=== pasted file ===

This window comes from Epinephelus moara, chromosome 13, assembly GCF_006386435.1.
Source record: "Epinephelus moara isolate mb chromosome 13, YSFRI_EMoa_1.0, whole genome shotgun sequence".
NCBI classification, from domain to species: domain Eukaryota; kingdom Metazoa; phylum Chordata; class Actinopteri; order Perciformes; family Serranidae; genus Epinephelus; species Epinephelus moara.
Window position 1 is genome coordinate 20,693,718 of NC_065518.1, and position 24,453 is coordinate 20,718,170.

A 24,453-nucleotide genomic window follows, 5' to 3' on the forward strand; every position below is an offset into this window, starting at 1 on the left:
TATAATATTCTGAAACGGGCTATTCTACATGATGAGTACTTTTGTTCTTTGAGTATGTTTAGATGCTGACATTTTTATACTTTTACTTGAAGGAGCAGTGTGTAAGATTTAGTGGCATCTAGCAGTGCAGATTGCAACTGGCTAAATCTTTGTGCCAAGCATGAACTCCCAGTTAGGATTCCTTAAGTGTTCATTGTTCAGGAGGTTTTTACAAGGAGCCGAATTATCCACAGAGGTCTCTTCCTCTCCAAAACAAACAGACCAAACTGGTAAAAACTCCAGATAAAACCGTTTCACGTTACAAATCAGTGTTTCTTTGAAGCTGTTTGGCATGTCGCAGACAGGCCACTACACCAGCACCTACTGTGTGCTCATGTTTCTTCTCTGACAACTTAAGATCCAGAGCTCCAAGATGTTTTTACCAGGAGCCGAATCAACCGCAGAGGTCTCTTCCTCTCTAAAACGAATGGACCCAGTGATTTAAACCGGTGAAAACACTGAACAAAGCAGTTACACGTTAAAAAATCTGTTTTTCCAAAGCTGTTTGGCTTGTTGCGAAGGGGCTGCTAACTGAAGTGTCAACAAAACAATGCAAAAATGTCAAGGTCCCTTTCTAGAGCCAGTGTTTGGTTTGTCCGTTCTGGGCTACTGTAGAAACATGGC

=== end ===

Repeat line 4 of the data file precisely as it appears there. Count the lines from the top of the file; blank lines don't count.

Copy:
Window position 1 is genome coordinate 20,693,718 of NC_065518.1, and position 24,453 is coordinate 20,718,170.